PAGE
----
The first batch of newly graduated Libyan border guards parade during a Nov. 7 graduation ceremony in Tripoli. Libya has expelled more than 900 soldiers from its fledgling army for having fought for now slain dictator Moamer Gadhafi during the 2011 uprising. (Mahmud Turkia / AFP)
BENGHAZI, LIBYA — Libya has expelled more than 900 soldiers from its fledgling army for having fought for now slain dictator Moamer Gadhafi during the 2011 uprising, a military spokesman said Thursday.
A total of 915 personnel of all ranks have been stripped of their uniform by the Commission for the Integrity and Reform of the Armed Forces, general staff spokesman Ali al-Sheikhi said.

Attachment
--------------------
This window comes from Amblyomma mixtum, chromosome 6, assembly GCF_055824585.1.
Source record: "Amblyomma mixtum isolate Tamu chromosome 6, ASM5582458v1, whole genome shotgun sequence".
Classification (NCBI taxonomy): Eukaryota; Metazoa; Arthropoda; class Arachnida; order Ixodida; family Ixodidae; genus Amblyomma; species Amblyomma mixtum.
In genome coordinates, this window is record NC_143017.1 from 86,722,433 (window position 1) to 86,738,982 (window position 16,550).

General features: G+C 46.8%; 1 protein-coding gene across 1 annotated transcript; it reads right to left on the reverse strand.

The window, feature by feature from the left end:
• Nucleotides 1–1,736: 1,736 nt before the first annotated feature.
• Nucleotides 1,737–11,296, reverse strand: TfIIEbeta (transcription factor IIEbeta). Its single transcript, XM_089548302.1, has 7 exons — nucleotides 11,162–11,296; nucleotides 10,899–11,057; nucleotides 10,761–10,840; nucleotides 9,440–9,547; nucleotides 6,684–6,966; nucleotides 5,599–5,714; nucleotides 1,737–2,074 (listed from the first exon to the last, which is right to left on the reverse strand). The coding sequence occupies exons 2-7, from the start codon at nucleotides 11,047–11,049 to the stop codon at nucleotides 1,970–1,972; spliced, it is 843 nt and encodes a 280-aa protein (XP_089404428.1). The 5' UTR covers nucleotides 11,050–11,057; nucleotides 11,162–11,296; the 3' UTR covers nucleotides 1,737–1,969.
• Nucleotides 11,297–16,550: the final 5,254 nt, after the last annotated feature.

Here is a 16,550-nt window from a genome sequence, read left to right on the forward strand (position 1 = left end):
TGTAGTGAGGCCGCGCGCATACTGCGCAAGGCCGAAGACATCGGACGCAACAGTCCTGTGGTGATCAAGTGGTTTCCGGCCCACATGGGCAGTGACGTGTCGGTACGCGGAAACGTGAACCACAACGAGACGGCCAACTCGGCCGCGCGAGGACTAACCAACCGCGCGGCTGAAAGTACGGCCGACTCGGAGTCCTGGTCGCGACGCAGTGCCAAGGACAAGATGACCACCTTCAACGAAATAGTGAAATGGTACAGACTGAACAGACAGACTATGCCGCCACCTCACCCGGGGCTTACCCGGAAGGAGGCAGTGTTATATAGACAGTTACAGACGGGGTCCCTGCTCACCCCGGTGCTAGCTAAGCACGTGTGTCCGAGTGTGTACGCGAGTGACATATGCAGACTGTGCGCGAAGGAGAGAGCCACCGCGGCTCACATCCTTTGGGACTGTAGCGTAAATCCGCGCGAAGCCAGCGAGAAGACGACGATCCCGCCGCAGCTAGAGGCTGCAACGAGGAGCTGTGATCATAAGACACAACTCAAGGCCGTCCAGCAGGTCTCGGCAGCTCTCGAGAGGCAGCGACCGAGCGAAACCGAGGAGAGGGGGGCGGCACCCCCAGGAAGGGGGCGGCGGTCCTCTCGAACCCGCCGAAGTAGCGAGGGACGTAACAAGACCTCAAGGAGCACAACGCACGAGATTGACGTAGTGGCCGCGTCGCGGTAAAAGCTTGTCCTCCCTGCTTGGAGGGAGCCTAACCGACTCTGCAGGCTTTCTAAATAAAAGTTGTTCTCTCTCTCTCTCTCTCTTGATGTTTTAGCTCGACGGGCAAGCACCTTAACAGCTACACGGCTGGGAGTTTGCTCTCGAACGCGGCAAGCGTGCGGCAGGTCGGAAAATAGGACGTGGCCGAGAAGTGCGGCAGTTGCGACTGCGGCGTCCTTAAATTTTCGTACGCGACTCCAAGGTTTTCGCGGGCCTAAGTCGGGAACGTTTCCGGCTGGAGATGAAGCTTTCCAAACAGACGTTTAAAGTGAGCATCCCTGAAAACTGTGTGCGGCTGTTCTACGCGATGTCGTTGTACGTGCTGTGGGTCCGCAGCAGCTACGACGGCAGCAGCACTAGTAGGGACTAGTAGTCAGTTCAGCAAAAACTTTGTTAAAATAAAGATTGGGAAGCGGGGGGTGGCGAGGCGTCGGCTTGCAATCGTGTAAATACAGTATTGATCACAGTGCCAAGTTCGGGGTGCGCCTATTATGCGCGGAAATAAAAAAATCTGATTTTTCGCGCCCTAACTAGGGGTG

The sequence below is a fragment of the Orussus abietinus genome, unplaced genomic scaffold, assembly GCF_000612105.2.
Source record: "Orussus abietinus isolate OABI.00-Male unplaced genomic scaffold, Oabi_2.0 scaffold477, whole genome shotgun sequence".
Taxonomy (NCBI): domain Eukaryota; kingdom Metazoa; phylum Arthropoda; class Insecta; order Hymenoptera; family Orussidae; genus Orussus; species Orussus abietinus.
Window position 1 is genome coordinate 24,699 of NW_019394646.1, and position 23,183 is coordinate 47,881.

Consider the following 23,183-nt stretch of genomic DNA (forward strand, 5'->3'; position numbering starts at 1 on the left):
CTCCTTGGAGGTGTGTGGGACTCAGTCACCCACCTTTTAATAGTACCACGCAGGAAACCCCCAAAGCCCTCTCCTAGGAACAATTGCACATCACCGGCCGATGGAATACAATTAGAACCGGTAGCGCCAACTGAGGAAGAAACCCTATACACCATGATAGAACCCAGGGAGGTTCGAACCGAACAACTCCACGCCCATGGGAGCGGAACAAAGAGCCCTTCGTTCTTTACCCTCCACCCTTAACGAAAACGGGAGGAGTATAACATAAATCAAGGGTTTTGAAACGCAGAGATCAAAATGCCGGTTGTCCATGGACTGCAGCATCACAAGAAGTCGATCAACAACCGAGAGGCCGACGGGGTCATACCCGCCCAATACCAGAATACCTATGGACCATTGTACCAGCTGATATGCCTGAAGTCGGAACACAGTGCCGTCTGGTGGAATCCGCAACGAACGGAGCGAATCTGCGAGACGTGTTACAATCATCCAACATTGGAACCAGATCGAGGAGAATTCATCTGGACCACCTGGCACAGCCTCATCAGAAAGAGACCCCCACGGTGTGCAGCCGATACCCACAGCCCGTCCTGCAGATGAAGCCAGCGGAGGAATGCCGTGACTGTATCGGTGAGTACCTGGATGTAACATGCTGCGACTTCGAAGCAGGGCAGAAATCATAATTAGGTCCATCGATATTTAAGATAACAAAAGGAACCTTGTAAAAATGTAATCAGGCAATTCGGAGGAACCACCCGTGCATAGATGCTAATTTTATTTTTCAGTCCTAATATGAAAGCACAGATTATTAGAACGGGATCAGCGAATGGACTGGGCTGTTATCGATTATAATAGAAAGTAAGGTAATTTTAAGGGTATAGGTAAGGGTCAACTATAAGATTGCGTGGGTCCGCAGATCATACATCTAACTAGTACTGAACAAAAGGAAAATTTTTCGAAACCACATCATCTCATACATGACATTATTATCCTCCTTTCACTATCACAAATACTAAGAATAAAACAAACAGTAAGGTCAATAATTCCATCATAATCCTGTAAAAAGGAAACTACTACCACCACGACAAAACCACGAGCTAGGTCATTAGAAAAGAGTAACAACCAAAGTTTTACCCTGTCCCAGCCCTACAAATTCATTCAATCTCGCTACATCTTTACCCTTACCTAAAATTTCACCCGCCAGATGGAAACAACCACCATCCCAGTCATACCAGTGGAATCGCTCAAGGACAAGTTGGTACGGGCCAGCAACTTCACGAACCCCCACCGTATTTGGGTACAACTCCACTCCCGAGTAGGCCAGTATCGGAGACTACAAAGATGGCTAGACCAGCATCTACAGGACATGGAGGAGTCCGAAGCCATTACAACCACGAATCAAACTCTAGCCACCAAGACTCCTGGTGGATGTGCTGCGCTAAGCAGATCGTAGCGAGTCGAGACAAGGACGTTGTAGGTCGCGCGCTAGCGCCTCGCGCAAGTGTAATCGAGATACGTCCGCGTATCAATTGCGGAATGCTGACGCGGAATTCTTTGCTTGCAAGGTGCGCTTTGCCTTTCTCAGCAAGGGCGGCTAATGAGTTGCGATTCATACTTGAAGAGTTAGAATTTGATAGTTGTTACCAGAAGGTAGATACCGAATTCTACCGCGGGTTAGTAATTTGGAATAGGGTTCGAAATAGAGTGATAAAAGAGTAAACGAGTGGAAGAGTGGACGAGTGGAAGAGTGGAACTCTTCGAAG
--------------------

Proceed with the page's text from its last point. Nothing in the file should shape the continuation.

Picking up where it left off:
He said all of those drummed out were veterans who had been wounded in action and whose injuries had been recognised by Gadhafi’s defense ministry.
The presence of Gadhafi loyalists in the ranks of the new army has been cited as a pretext for not joining by the myriad of former rebel militias that hold sway over large swathes of the country.
The central government’s inability to control the militias was thrown into stark relief last month by the brief abduction of Prime Minister Ali Zeidan by a militia commander who later boasted of the exploit.